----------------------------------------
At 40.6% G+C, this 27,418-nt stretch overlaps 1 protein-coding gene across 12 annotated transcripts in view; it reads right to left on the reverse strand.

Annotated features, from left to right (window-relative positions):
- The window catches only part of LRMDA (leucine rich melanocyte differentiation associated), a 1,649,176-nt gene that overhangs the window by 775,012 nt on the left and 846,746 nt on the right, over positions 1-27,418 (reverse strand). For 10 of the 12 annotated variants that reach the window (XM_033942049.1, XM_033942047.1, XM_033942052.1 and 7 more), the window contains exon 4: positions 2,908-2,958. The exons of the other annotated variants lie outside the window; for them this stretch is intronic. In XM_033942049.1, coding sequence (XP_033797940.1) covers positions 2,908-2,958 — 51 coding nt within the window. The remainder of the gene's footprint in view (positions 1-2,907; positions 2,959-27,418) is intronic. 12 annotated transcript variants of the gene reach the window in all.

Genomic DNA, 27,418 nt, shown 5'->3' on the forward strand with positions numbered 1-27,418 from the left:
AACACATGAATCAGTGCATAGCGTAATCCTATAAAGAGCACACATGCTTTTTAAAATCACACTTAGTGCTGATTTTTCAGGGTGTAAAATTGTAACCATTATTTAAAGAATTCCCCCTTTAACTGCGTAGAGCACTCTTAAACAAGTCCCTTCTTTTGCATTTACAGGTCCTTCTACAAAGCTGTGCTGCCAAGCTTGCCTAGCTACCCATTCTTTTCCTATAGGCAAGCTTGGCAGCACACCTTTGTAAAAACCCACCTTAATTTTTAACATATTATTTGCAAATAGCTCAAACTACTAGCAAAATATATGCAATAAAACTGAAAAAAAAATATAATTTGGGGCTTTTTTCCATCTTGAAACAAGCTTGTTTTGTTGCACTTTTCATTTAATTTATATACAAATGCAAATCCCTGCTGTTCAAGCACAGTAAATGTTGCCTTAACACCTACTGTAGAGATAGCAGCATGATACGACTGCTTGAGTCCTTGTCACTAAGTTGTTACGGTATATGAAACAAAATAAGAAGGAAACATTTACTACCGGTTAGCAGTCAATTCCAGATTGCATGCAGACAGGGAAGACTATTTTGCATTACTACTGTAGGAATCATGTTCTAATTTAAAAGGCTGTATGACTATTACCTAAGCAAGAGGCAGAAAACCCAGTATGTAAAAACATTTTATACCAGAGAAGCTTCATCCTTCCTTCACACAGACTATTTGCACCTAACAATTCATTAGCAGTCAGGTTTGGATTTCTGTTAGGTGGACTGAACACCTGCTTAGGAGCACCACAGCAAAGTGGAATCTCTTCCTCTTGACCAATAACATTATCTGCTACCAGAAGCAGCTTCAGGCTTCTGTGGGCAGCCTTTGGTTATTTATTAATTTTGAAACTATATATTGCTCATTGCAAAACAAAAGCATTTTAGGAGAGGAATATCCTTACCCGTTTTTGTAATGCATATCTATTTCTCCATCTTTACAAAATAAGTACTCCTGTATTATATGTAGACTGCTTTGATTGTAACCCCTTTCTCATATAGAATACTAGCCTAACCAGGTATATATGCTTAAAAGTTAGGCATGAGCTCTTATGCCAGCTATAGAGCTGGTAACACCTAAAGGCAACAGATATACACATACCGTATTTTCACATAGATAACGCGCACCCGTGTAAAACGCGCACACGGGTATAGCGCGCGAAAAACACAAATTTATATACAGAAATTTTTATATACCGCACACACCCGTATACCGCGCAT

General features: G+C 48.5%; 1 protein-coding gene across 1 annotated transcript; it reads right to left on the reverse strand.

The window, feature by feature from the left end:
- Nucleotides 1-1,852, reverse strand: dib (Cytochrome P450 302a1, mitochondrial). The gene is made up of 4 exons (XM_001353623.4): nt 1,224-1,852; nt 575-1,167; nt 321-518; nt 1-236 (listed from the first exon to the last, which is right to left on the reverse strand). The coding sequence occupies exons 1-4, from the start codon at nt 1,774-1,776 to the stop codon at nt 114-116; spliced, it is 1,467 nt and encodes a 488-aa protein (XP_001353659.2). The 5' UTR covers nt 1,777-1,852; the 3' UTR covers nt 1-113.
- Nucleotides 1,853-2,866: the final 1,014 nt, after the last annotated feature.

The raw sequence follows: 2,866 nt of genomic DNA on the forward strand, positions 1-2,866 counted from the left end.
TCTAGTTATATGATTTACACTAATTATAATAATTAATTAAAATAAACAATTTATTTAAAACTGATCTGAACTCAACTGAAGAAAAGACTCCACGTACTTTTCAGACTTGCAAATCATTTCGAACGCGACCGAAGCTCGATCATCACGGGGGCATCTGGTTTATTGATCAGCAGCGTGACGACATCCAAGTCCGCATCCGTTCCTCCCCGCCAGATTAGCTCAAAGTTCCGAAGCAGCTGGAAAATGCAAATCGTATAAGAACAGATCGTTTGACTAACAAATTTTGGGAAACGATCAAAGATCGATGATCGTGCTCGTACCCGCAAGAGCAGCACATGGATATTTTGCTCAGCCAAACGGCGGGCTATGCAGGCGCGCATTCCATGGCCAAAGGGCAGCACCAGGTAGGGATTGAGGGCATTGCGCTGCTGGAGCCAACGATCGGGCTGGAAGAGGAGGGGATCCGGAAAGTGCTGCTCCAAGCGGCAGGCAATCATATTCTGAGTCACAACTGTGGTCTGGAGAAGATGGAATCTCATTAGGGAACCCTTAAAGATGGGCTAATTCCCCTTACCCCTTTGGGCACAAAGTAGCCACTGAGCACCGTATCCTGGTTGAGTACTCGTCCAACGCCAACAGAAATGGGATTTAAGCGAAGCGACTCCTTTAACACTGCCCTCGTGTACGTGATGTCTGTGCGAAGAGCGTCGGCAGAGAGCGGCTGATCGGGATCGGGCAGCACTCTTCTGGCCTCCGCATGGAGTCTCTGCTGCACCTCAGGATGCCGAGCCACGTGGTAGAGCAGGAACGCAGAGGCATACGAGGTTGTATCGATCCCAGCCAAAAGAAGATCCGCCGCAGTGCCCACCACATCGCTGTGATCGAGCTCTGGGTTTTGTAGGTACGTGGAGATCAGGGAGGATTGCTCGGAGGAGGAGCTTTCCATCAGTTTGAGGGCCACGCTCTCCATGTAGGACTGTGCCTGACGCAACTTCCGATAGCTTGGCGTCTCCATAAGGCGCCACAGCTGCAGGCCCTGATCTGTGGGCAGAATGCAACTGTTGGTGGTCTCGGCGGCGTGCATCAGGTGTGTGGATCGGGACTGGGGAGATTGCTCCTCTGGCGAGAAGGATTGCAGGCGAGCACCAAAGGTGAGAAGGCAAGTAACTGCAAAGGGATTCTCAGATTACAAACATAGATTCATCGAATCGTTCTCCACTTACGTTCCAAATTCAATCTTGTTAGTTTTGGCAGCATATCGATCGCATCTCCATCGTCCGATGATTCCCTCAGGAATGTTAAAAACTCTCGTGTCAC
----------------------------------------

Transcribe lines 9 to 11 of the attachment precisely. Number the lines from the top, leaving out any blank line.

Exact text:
- Nucleotides 1,853-2,866: the final 1,014 nt, after the last annotated feature.

The raw sequence follows: 2,866 nt of genomic DNA on the forward strand, positions 1-2,866 counted from the left end.
TCTAGTTATATGATTTACACTAATTATAATAATTAATTAAAATAAACAATTTATTTAAAACTGATCTGAACTCAACTGAAGAAAAGACTCCACGTACTTTTCAGACTTGCAAATCATTTCGAACGCGACCGAAGCTCGATCATCACGGGGGCATCTGGTTTATTGATCAGCAGCGTGACGACATCCAAGTCCGCATCCGTTCCTCCCCGCCAGATTAGCTCAAAGTTCCGAAGCAGCTGGAAAATGCAAATCGTATAAGAACAGATCGTTTGACTAACAAATTTTGGGAAACGATCAAAGATCGATGATCGTGCTCGTACCCGCAAGAGCAGCACATGGATATTTTGCTCAGCCAAACGGCGGGCTATGCAGGCGCGCATTCCATGGCCAAAGGGCAGCACCAGGTAGGGATTGAGGGCATTGCGCTGCTGGAGCCAACGATCGGGCTGGAAGAGGAGGGGATCCGGAAAGTGCTGCTCCAAGCGGCAGGCAATCATATTCTGAGTCACAACTGTGGTCTGGAGAAGATGGAATCTCATTAGGGAACCCTTAAAGATGGGCTAATTCCCCTTACCCCTTTGGGCACAAAGTAGCCACTGAGCACCGTATCCTGGTTGAGTACTCGTCCAACGCCAACAGAAATGGGATTTAAGCGAAGCGACTCCTTTAACACTGCCCTCGTGTACGTGATGTCTGTGCGAAGAGCGTCGGCAGAGAGCGGCTGATCGGGATCGGGCAGCACTCTTCTGGCCTCCGCATGGAGTCTCTGCTGCACCTCAGGATGCCGAGCCACGTGGTAGAGCAGGAACGCAGAGGCATACGAGGTTGTATCGATCCCAGCCAAAAGAAGATCCGCCGCAGTGCCCACCACATCGCTGTGATCGAGCTCTGGGTTTTGTAGGTACGTGGAGATCAGGGAGGATTGCTCGGAGGAGGAGCTTTCCATCAGTTTGAGGGCCACGCTCTCCATGTAGGACTGTGCCTGACGCAACTTCCGATAGCTTGGCGTCTCCATAAGGCGCCACAGCTGCAGGCCCTGATCTGTGGGCAGAATGCAACTGTTGGTGGTCTCGGCGGCGTGCATCAGGTGTGTGGATCGGGACTGGGGAGATTGCTCCTCTGGCGAGAAGGATTGCAGGCGAGCACCAAAGGTGAGAAGGCAAGTAACTGCAAAGGGATTCTCAGATTACAAACATAGATTCATCGAATCGTTCTCCACTTACGTTCCAAATTCAATCTTGTTAGTTTTGGCAGCATATCGATCGCATCTCCATCGTCCGATGATTCCCTCAGGAATGTTAAAAACTCTCGTGTCAC